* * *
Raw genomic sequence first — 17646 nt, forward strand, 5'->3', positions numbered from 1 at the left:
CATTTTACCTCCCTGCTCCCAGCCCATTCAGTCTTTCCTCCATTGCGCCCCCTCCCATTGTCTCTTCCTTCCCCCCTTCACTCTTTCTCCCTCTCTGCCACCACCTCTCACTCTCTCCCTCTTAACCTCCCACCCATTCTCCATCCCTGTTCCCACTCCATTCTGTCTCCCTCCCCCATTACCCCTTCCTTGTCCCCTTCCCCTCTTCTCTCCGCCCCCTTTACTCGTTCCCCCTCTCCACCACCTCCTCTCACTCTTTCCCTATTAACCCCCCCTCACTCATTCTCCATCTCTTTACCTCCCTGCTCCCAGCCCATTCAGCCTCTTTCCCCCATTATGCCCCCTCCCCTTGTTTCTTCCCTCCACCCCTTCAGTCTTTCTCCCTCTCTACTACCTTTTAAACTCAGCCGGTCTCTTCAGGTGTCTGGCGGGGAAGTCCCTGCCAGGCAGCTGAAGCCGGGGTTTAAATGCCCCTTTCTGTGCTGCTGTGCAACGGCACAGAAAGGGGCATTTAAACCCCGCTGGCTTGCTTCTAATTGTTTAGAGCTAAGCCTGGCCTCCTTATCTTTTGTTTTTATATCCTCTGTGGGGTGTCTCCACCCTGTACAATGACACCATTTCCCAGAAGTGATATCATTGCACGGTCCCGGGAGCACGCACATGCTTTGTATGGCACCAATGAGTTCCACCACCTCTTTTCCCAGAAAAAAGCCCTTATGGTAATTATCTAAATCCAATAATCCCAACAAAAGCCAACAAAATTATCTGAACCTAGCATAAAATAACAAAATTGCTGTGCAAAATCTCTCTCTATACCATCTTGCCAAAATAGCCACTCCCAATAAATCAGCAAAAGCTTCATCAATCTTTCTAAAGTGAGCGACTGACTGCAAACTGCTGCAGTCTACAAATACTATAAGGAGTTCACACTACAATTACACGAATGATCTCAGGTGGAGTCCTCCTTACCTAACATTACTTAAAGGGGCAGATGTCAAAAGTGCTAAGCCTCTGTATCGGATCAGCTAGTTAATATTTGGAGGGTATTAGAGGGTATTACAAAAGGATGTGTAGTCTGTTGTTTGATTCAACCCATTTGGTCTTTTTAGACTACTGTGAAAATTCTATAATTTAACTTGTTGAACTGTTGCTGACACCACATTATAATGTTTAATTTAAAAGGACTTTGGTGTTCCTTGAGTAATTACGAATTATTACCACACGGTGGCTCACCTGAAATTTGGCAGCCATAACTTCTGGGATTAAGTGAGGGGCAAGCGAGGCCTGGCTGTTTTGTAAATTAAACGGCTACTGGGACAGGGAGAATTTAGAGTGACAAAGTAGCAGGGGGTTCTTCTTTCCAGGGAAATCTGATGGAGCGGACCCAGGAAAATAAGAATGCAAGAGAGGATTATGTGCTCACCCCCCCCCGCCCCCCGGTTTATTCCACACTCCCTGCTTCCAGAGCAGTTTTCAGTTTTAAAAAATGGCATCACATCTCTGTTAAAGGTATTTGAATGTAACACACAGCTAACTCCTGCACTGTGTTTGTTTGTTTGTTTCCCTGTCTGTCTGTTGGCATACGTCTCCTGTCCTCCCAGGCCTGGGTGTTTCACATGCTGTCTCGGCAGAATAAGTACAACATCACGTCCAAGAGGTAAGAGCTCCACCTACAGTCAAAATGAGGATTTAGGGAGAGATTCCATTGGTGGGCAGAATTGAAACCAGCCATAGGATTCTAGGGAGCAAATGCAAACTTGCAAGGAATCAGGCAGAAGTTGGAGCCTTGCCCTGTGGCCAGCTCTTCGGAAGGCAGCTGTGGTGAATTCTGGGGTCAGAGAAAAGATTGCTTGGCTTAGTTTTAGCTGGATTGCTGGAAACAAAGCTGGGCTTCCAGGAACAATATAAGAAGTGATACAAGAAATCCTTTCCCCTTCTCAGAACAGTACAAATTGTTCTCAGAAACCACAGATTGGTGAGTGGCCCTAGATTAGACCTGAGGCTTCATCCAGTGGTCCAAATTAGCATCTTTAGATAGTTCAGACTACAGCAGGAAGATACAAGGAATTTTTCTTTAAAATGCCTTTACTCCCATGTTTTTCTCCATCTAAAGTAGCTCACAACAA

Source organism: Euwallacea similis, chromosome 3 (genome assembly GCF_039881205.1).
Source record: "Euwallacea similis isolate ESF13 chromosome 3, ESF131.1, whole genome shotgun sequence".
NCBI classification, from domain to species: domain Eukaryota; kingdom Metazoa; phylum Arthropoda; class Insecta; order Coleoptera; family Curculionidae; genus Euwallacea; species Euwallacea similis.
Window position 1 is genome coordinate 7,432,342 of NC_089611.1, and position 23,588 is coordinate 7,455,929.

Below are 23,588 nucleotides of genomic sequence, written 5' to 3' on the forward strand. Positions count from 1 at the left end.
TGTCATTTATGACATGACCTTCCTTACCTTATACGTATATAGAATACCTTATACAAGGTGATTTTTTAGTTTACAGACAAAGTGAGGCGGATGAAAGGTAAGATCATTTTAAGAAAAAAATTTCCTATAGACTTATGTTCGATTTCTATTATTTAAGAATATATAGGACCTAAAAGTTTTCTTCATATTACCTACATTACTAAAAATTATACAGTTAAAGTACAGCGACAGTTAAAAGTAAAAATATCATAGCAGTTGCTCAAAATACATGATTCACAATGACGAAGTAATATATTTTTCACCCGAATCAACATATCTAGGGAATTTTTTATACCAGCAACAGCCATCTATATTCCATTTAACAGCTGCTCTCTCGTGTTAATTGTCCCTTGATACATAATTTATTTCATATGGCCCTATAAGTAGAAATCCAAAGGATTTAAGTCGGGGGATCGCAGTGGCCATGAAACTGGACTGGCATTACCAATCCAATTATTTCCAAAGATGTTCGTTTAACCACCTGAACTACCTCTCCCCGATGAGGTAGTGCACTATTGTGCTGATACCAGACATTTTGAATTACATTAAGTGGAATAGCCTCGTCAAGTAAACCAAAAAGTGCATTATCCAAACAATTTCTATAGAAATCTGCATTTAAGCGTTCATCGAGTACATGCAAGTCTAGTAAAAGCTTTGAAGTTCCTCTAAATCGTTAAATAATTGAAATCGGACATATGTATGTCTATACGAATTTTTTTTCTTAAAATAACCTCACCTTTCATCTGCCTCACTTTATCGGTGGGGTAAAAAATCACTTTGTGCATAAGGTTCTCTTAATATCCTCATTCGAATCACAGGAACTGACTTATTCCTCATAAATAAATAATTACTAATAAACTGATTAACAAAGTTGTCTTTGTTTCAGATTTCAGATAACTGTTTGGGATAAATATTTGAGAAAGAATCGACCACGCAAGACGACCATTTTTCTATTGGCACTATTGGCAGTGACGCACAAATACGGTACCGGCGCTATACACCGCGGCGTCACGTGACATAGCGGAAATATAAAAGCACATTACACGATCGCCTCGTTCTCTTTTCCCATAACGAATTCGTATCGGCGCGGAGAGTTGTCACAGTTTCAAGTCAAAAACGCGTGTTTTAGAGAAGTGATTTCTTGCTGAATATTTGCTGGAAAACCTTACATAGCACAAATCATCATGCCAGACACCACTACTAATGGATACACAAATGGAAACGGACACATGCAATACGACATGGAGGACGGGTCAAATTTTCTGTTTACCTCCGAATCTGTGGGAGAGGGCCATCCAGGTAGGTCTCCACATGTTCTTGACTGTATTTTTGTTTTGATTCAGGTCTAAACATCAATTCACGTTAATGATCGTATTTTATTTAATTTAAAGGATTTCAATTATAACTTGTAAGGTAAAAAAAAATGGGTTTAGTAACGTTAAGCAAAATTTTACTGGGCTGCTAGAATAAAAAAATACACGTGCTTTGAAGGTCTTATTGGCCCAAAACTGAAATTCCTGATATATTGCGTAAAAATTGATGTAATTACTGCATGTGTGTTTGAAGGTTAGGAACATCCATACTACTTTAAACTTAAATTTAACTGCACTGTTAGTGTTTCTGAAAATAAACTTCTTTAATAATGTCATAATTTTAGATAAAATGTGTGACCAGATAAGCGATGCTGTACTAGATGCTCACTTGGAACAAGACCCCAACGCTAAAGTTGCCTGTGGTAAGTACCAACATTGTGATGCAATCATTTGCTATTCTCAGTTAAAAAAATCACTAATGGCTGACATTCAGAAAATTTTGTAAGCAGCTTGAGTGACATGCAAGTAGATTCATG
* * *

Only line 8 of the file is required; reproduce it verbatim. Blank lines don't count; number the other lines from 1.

TGTCATTTATGACATGACCTTCCTTACCTTATACGTATATAGAATACCTTATACAAGGTGATTTTTTAGTTTACAGACAAAGTGAGGCGGATGAAAGGTAAGATCATTTTAAGAAAAAAATTTCCTATAGACTTATGTTCGATTTCTATTATTTAAGAATATATAGGACCTAAAAGTTTTCTTCATATTACCTACATTACTAAAAATTATACAGTTAAAGTACAGCGACAGTTAAAAGTAAAAATATCATAGCAGTTGCTCAAAATACATGATTCACAATGACGAAGTAATATATTTTTCACCCGAATCAACATATCTAGGGAATTTTTTATACCAGCAACAGCCATCTATATTCCATTTAACAGCTGCTCTCTCGTGTTAATTGTCCCTTGATACATAATTTATTTCATATGGCCCTATAAGTAGAAATCCAAAGGATTTAAGTCGGGGGATCGCAGTGGCCATGAAACTGGACTGGCATTACCAATCCAATTATTTCCAAAGATGTTCGTTTAACCACCTGAACTACCTCTCCCCGATGAGGTAGTGCACTATTGTGCTGATACCAGACATTTTGAATTACATTAAGTGGAATAGCCTCGTCAAGTAAACCAAAAAGTGCATTATCCAAACAATTTCTATAGAAATCTGCATTTAAGCGTTCATCGAGTACATGCAAGTCTAGTAAAAGCTTTGAAGTTCCTCTAAATCGTTAAATAATTGAAATCGGACATATGTATGTCTATACGAATTTTTTTTCTTAAAATAACCTCACCTTTCATCTGCCTCACTTTATCGGTGGGGTAAAAAATCACTTTGTGCATAAGGTTCTCTTAATATCCTCATTCGAATCACAGGAACTGACTTATTCCTCATAAATAAATAATTACTAATAAACTGATTAACAAAGTTGTCTTTGTTTCAGATTTCAGATAACTGTTTGGGATAAATATTTGAGAAAGAATCGACCACGCAAGACGACCATTTTTCTATTGGCACTATTGGCAGTGACGCACAAATACGGTACCGGCGCTATACACCGCGGCGTCACGTGACATAGCGGAAATATAAAAGCACATTACACGATCGCCTCGTTCTCTTTTCCCATAACGAATTCGTATCGGCGCGGAGAGTTGTCACAGTTTCAAGTCAAAAACGCGTGTTTTAGAGAAGTGATTTCTTGCTGAATATTTGCTGGAAAACCTTACATAGCACAAATCATCATGCCAGACACCACTACTAATGGATACACAAATGGAAACGGACACATGCAATACGACATGGAGGACGGGTCAAATTTTCTGTTTACCTCCGAATCTGTGGGAGAGGGCCATCCAGGTAGGTCTCCACATGTTCTTGACTGTATTTTTGTTTTGATTCAGGTCTAAACATCAATTCACGTTAATGATCGTATTTTATTTAATTTAAAGGATTTCAATTATAACTTGTAAGGTAAAAAAAAATGGGTTTAGTAACGTTAAGCAAAATTTTACTGGGCTGCTAGAATAAAAAAATACACGTGCTTTGAAGGTCTTATTGGCCCAAAACTGAAATTCCTGATATATTGCGTAAAAATTGATGTAATTACTGCATGTGTGTTTGAAGGTTAGGAACATCCATACTACTTTAAACTTAAATTTAACTGCACTGTTAGTGTTTCTGAAAATAAACTTCTTTAATAATGTCATAATTTTAGATAAAATGTGTGACCAGATAAGCGATGCTGTACTAGATGCTCACTTGGAACAAGACCCCAACGCTAAAGTTGCCTGTGGTAAGTACCAACATTGTGATGCAATCATTTGCTATTCTCAGTTAAAAAAATCACTAATGGCTGACATTCAGAAAATTTTGTAAGCAGCTTGAGTGACATGCAAGTAGATTCATG